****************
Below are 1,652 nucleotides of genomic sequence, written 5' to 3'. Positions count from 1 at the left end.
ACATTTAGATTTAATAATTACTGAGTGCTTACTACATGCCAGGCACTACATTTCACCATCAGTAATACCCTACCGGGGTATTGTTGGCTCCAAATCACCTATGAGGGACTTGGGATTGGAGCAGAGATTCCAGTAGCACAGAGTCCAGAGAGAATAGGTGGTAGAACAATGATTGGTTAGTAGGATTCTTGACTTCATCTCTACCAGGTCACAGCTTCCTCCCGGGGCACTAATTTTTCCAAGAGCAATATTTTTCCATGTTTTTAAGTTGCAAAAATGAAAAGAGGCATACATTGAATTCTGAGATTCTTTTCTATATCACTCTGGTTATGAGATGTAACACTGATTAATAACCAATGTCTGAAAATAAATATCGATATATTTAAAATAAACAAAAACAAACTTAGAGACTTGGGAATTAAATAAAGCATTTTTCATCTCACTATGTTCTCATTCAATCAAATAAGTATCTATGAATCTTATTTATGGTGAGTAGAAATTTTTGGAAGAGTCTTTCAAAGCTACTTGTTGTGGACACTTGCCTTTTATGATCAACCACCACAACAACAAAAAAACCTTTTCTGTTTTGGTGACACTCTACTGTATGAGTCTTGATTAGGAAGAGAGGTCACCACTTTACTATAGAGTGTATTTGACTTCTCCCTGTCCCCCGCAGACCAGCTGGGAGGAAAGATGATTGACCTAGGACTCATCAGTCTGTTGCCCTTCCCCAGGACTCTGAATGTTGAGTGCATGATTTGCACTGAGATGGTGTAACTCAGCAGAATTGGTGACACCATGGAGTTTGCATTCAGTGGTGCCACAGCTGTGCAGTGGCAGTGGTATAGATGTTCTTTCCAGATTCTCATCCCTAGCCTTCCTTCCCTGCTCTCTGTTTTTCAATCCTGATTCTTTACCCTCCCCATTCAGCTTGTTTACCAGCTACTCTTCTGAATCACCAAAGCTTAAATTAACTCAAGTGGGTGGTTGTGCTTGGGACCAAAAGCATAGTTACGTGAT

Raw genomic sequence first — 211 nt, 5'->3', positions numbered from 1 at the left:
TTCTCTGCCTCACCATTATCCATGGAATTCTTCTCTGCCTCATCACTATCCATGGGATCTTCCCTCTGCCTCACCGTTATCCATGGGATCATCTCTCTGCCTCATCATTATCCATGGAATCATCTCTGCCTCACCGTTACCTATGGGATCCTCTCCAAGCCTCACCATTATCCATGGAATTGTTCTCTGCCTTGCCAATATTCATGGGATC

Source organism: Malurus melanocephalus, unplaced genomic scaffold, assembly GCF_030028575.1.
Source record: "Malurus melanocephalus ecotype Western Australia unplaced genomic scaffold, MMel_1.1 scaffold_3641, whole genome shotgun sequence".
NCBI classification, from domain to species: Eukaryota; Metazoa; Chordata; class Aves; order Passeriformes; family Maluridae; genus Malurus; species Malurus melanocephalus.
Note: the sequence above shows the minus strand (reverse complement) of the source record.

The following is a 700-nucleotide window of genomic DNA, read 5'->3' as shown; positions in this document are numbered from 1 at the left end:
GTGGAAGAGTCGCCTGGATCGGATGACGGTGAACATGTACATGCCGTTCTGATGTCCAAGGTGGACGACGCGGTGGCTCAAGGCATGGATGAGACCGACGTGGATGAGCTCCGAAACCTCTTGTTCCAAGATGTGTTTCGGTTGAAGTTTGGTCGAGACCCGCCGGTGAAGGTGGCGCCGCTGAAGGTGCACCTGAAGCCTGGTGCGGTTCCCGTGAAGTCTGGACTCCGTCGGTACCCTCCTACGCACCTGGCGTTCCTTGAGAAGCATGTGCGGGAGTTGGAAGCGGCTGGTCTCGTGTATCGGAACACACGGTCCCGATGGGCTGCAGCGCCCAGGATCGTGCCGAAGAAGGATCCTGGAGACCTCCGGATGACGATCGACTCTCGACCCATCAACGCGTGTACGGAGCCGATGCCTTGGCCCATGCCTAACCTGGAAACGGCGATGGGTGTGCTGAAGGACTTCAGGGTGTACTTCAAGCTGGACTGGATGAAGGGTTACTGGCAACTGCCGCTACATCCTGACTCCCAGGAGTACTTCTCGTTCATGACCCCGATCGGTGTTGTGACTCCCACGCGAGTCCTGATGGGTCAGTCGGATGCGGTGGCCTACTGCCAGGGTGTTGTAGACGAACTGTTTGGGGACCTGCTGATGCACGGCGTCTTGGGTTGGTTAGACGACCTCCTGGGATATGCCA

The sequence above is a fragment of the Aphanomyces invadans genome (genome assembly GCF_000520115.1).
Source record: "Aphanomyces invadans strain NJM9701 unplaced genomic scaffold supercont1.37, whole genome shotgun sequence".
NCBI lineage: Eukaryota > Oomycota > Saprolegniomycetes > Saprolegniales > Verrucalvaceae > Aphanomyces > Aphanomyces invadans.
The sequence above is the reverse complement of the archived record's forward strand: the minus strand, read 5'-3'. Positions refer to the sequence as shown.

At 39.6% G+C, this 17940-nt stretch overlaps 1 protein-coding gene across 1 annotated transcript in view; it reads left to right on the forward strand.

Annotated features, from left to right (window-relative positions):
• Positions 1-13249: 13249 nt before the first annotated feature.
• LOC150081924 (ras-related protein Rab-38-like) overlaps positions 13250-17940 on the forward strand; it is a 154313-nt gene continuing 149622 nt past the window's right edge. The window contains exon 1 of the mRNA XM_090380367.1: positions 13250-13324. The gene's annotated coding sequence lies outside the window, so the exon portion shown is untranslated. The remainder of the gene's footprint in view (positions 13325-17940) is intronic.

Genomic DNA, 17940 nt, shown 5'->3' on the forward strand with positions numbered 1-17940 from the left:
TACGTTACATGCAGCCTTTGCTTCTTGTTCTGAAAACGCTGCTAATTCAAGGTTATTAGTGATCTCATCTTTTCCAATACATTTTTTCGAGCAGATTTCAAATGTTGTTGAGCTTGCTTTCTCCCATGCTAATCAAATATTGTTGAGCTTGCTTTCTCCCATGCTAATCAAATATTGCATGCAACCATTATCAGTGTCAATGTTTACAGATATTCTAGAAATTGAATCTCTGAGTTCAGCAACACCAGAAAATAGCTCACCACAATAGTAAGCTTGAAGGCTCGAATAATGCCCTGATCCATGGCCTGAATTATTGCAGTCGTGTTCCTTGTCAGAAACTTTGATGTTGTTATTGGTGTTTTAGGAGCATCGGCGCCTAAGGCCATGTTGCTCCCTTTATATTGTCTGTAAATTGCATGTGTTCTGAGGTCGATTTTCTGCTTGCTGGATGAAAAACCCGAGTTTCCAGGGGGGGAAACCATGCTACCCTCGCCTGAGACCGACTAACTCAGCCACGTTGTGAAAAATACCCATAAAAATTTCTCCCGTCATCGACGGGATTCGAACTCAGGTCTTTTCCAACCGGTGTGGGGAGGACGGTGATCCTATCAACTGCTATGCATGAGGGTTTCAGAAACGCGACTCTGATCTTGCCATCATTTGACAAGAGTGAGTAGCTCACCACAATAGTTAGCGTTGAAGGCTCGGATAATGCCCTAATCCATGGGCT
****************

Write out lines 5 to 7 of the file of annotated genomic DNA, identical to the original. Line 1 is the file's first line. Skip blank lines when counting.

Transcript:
Source organism: Malurus melanocephalus, unplaced genomic scaffold, assembly GCF_030028575.1.
Source record: "Malurus melanocephalus ecotype Western Australia unplaced genomic scaffold, MMel_1.1 scaffold_3641, whole genome shotgun sequence".
NCBI classification, from domain to species: Eukaryota; Metazoa; Chordata; class Aves; order Passeriformes; family Maluridae; genus Malurus; species Malurus melanocephalus.